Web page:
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Kaks can be bred similarly to cockatiels and Aussie parakeets. I’d advise only keeping one pair per aviary due to their curious nature. If offered multiple nestboxes they will start a clutch in one box and when the first clutch gets older the hen may start a new clutch in the second box while the male finishes raising the first. They are very prolific for their size (females about 55 grams and males about 75), laying 8-12 eggs. Often the hen cannot properly incubate such a large clutch and some may have to be taken out. Babies quickly begin to look like parents so banding is a good idea (banding is a good idea anyway). For a week or so after fledging their beaks will be beige but then will turn the typical silver tipped with black.

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They will kick everything out of their feed dispenser/dish. Every inch of their cage will be utilized. There is no dead space with kakarikis.

Diet
Regular psittacine diet. While most of my birds go right for the corn in their frozen veggies mix, my kaks eat the peas first. One of the most wonderful traits about kaks is that they are so curious. Not only does this make taming easy, but conversion to pellets as well. With most kaks, this is as simple as adding a bowl of pellets next to the seed dish for a day and then removing the seed the day after (just make sure they’re eating it if you switch cold turkey like this).

Personality/Behavior
Kaks were what inspired me to name my business Feisty Feathers. They’re a lot like big budgies- very animated, playful and chatty, but not very cuddle. I’ve handfed both budgies and kaks. It’s a joke. They want to be fed but they’re too hyper to sit still and feed. They want to over there or doing at that. It’s a miracle to get their crops completely full. Kaks make very entertaining pets if you can handle a bird that will get into everything.

Articles and images copyright © 1997-2011 by Karen Trinkaus unless otherwise noted and may not be reprinted or used in any way without the author’s permission.

Cockatiel

Nymphicus hollandicus

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In the Wild
Like budgies, cockatiels also hail from the deserts of Australia and breed very easily when given a constant supply of food. They are also extremely hardy, making them a perfect choice for beginners.

Noise
Tiels love to whistle, or at least the males do. Males are very cute when they’re whistling and showing off. They aren’t great talkers and anything they do say will be more of a whistled version. My male tiel Tootsie used to say “pretty bird” and another bird I knew named Jake could say “Jaker Bakers.” Tootsie actually picked this phrase up from him but would only say it once in a blue moon.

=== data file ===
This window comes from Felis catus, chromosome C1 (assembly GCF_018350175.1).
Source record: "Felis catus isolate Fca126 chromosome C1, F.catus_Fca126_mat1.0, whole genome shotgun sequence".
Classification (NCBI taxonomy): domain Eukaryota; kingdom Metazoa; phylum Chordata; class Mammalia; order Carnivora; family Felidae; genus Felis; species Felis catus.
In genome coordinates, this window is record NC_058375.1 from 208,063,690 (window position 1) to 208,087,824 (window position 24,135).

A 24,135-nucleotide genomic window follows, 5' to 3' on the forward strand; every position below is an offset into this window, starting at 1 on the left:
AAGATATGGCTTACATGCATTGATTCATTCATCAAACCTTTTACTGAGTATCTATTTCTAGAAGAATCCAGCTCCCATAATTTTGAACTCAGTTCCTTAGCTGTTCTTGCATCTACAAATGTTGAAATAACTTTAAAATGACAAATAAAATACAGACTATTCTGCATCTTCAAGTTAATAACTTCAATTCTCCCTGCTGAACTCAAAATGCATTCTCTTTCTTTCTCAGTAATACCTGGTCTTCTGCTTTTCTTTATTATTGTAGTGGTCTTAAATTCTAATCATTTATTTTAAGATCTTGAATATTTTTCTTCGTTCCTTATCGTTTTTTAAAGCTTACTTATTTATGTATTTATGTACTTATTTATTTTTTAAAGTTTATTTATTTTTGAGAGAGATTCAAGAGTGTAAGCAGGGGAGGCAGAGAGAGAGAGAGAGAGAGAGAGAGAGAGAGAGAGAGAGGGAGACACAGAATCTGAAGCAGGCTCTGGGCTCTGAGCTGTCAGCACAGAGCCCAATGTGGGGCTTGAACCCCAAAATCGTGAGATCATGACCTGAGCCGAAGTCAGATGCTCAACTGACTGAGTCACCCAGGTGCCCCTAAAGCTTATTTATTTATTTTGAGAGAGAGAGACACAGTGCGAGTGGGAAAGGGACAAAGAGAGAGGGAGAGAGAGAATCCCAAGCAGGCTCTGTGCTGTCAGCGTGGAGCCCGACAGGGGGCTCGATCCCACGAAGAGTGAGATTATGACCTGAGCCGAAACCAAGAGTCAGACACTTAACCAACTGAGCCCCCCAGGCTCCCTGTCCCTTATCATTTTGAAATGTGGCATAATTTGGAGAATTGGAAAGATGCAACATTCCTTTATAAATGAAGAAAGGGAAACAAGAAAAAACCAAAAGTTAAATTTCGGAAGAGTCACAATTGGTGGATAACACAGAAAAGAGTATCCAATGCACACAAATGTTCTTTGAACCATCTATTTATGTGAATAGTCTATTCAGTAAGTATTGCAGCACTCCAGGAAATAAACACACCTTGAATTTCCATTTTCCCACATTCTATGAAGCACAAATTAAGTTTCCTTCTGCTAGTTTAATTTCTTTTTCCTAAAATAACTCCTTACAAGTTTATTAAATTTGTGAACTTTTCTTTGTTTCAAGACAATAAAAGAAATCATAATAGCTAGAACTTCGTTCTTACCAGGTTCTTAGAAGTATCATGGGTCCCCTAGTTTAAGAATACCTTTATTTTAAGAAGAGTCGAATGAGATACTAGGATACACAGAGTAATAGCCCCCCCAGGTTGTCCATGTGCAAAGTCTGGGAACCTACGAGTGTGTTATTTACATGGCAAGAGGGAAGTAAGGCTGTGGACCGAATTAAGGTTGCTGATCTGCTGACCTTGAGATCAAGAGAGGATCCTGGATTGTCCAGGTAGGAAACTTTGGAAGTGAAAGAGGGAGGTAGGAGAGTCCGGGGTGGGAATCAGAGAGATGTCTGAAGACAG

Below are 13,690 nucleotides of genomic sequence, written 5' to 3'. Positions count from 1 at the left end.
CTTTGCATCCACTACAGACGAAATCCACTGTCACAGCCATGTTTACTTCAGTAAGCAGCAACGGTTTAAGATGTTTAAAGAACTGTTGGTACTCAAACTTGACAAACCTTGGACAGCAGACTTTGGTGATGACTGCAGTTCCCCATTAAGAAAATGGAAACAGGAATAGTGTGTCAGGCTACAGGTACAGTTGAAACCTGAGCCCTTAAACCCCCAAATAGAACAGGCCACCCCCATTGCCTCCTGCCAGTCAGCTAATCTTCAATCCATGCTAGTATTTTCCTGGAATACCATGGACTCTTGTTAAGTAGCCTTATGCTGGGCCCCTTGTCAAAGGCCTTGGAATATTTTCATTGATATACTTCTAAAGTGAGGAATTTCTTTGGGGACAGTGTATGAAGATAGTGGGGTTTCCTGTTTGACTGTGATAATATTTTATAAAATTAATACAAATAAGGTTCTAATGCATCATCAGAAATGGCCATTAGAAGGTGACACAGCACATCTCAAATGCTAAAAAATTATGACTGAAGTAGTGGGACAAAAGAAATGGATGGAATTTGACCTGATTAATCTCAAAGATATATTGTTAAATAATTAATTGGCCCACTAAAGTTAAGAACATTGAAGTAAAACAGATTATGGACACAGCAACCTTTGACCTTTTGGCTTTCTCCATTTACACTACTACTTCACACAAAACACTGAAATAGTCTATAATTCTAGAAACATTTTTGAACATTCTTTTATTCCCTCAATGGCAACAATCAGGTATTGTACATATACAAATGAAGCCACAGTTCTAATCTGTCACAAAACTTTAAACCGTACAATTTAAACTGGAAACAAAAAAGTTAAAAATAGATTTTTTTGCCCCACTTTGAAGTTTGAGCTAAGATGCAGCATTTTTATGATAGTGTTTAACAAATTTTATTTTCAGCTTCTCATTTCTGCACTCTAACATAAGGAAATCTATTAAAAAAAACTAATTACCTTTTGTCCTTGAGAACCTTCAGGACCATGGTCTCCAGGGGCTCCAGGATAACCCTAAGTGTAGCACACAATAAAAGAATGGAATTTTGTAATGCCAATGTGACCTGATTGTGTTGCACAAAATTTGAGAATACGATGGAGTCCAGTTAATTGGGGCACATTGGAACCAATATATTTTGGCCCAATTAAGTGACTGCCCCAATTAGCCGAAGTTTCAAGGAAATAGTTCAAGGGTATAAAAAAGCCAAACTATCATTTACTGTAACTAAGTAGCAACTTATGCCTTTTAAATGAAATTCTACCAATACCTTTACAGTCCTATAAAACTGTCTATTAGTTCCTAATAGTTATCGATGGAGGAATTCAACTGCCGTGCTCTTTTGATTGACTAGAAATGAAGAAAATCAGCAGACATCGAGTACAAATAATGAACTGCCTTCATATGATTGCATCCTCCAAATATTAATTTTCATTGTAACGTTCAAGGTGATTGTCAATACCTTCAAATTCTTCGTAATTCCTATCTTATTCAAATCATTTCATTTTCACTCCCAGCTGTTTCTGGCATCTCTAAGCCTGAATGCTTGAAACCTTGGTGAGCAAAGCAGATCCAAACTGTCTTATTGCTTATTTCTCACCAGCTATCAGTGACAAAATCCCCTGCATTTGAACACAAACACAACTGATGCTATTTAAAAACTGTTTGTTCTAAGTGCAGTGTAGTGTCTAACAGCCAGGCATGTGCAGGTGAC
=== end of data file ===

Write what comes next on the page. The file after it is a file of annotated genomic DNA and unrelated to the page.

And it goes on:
Lifespan
20-30 years

Sexing
Tiels are dimorphic which makes sexing easy. Normal colored males have a yellow head. Hens look just like chicks- they are grey and retain the yellow bars on their wings and tail. Mutations often cannot be sexed visually but can easily be distinguished by behavior. Male cockatiels will sing and show off when presented with a mirror. Hens usually won’t show any interest in it at all. More help sexing various mutations, see Sexing Cockatiels Visually.

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Weaknesses
Cockatiels seem prone to giardia, a parasitic infection that causes itchy behavior and plucking. Other than this they are quite hardy.

Night Frights- Occasionally an owner will be woken up by the sound of their pet frantically thrashing about the cage. Odd noises, movement or lights may set off such a fright (like if you try to sneak past the bird’s cage at night without turning on the lights). Some frights have no apparent cause. Frights can be dangerous because the bird flaps about, refusing to calm down. Thrashing birds can easily break a wing, leg or bloodfeather. Use flour to clot the blood if a feather is bleeding.

If your tiel is prone to frights there are several things you can do. First, try to find out the cause and eliminate it. Is the bird next to a window? Could passing car headlights be the cause? Try covering the cage or leaving it uncovered. Try placing a night light in the room. If nothing seems to help, it would be beneficial to have a separate cage for the bird to sleep in, one without lots of toys and perches for it to knock into.

One thing you should consider for your own health is that cockatiels are very powdery birds. I wouldn’t recommend them to anyone who has asthma or another respiratory condition. If you still want a tiel but have allergies/asthma, invest in a good air filter.

Husbandry
Cockatiels aren’t as active as kaks or budgies so they don’t require as much room. Still, the cage should always be as large as possible. Pets will require a lot of time out with their owners. Pairs will breed in modest-sized cages.